How to Avoid Feedback That Will Derail Your Writing (Part 1 of 3)

In Be About Something, I talk about how going public with your writing allows you to collect vital feedback that helps you refine your Big Idea quickly.

Way more quickly than batting the idea around the racquetball court known as your brain.

But…

When some people read your writing, they’ll give you feedback you should absolutely ignore if you want to move forward.

But when other people read your stuff, they’ll provide critiques that are hard to hear but vital to your journey forward.

So, how do you tell the difference?

I’ve got some guidelines to consider, tailored to where you are in the writing process.

Here’s guideline numero uno.

1. On first-draft feedback: A couple of weeks ago I was in Holly’s poetry pop-up workshop, when she talked about whom to show your work to, before you publish but after you’re feeling done – or done enough.

She said it’s important to pick people who are encouraging in general, and who are always rooting for your highest good in particular.

Instead, we often pick people to read our first drafts who are “experts.” Those are the wrong people to start with.

Especially if you’re a quivering pile of mush when it comes to your work.

And who isn’t?

Her advice reminded me of a story.

Did you know that Laura Linney’s dad was a playwright? He was also a teacher in several theater programs. (Also, his name was Romulus, which is such an odd name, but anyway!)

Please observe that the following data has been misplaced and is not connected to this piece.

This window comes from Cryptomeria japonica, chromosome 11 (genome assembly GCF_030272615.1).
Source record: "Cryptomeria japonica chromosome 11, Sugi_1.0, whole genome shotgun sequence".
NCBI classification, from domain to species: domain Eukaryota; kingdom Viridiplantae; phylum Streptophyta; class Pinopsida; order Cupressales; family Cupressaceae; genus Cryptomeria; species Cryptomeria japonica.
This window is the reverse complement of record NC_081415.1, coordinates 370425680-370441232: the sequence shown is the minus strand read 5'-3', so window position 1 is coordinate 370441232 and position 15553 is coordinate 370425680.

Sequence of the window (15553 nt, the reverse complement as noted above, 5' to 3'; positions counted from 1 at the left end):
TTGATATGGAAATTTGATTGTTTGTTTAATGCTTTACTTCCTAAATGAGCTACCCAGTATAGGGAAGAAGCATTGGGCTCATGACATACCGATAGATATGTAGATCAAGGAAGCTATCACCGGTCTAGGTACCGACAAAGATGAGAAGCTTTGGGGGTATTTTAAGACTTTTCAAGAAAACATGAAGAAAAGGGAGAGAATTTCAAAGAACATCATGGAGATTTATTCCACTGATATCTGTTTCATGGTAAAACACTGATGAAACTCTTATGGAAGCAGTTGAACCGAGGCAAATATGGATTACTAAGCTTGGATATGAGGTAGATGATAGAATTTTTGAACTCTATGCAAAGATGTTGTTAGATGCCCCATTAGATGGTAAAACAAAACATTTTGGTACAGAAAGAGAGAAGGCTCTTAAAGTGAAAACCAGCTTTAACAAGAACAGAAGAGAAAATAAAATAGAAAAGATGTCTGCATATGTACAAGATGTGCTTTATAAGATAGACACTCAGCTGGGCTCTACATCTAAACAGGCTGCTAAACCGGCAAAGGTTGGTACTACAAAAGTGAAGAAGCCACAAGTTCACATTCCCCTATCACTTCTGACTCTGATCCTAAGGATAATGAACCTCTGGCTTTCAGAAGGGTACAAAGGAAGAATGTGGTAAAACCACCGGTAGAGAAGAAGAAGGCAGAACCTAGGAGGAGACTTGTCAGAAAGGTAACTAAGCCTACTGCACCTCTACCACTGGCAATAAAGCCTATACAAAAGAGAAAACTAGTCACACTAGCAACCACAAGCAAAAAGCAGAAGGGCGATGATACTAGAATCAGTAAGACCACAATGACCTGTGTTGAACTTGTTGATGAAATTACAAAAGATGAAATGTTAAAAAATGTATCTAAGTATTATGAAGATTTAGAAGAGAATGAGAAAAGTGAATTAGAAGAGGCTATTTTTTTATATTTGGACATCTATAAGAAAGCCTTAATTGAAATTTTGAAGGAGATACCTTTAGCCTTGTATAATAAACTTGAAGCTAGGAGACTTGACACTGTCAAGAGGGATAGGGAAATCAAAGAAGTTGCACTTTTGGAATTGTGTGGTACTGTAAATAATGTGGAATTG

Laura Linney was talking about her father on the WTF podcast. (Epsisode 1118 if you’re curious.)

He sounds like he was a “difficult” man. (I’m being generous here.)

So it wasn’t too surprising when, a couple of weeks later, a listener wrote in saying that Romulus, ripped his writing to shreds in front of the entire class 30 years ago and as a result, the listener never wrote another play. EVER.

Here’s my advice: Don’t show your first draft to Romulus Linney. Easy, since he’s dead.

But still, don’t show your first draft to anyone of his… ilk, OK?

If you suspect you’re in front of a Romulus, just tell him you didn’t complete the assignment and take the F.

Don’t let “difficult” experts see your first draft! It’s a one-way ticket to agonizing over whether you deserve a seat at the table. (You do.)

That’s guideline 1! I have 2 more I’m cooking up, so consider this post 1 of 3.

I welcome your feedback. Heh.

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